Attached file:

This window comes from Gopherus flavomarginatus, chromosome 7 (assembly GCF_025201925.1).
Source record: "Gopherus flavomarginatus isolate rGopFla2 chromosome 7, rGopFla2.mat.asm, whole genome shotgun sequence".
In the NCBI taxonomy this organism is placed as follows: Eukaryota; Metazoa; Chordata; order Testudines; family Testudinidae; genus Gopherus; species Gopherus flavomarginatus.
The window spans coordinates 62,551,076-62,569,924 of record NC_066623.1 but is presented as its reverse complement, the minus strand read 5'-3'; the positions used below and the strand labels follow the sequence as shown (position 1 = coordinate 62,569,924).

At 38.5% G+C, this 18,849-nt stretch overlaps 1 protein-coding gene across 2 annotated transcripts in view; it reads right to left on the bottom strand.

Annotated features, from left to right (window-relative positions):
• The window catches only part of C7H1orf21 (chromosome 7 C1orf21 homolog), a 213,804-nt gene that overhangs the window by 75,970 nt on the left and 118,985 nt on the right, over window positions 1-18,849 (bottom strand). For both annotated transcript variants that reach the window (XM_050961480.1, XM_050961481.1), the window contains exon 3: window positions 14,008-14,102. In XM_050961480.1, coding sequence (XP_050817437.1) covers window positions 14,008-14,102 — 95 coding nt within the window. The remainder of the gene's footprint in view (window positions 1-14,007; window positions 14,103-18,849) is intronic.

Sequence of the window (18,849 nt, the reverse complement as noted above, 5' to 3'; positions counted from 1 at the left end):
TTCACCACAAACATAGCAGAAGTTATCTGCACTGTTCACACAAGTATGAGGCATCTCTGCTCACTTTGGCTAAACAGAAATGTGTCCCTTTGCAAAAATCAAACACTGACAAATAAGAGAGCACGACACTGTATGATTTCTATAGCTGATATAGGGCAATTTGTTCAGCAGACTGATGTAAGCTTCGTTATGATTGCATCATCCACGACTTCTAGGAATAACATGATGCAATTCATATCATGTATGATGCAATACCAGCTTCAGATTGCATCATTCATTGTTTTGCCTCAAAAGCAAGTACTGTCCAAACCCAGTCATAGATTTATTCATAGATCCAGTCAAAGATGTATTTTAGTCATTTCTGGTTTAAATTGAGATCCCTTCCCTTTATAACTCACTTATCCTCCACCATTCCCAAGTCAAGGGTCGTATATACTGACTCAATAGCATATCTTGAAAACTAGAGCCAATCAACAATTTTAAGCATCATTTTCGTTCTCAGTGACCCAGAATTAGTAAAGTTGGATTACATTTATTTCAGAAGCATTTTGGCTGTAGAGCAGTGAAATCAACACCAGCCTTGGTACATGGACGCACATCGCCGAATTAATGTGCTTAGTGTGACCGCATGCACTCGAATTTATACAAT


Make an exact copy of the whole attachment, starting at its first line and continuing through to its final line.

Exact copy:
This window comes from Gopherus flavomarginatus, chromosome 7 (assembly GCF_025201925.1).
Source record: "Gopherus flavomarginatus isolate rGopFla2 chromosome 7, rGopFla2.mat.asm, whole genome shotgun sequence".
In the NCBI taxonomy this organism is placed as follows: Eukaryota; Metazoa; Chordata; order Testudines; family Testudinidae; genus Gopherus; species Gopherus flavomarginatus.
The window spans coordinates 62,551,076-62,569,924 of record NC_066623.1 but is presented as its reverse complement, the minus strand read 5'-3'; the positions used below and the strand labels follow the sequence as shown (position 1 = coordinate 62,569,924).

At 38.5% G+C, this 18,849-nt stretch overlaps 1 protein-coding gene across 2 annotated transcripts in view; it reads right to left on the bottom strand.

Annotated features, from left to right (window-relative positions):
• The window catches only part of C7H1orf21 (chromosome 7 C1orf21 homolog), a 213,804-nt gene that overhangs the window by 75,970 nt on the left and 118,985 nt on the right, over window positions 1-18,849 (bottom strand). For both annotated transcript variants that reach the window (XM_050961480.1, XM_050961481.1), the window contains exon 3: window positions 14,008-14,102. In XM_050961480.1, coding sequence (XP_050817437.1) covers window positions 14,008-14,102 — 95 coding nt within the window. The remainder of the gene's footprint in view (window positions 1-14,007; window positions 14,103-18,849) is intronic.

Sequence of the window (18,849 nt, the reverse complement as noted above, 5' to 3'; positions counted from 1 at the left end):
TTCACCACAAACATAGCAGAAGTTATCTGCACTGTTCACACAAGTATGAGGCATCTCTGCTCACTTTGGCTAAACAGAAATGTGTCCCTTTGCAAAAATCAAACACTGACAAATAAGAGAGCACGACACTGTATGATTTCTATAGCTGATATAGGGCAATTTGTTCAGCAGACTGATGTAAGCTTCGTTATGATTGCATCATCCACGACTTCTAGGAATAACATGATGCAATTCATATCATGTATGATGCAATACCAGCTTCAGATTGCATCATTCATTGTTTTGCCTCAAAAGCAAGTACTGTCCAAACCCAGTCATAGATTTATTCATAGATCCAGTCAAAGATGTATTTTAGTCATTTCTGGTTTAAATTGAGATCCCTTCCCTTTATAACTCACTTATCCTCCACCATTCCCAAGTCAAGGGTCGTATATACTGACTCAATAGCATATCTTGAAAACTAGAGCCAATCAACAATTTTAAGCATCATTTTCGTTCTCAGTGACCCAGAATTAGTAAAGTTGGATTACATTTATTTCAGAAGCATTTTGGCTGTAGAGCAGTGAAATCAACACCAGCCTTGGTACATGGACGCACATCGCCGAATTAATGTGCTTAGTGTGACCGCATGCACTCGAATTTATACAAT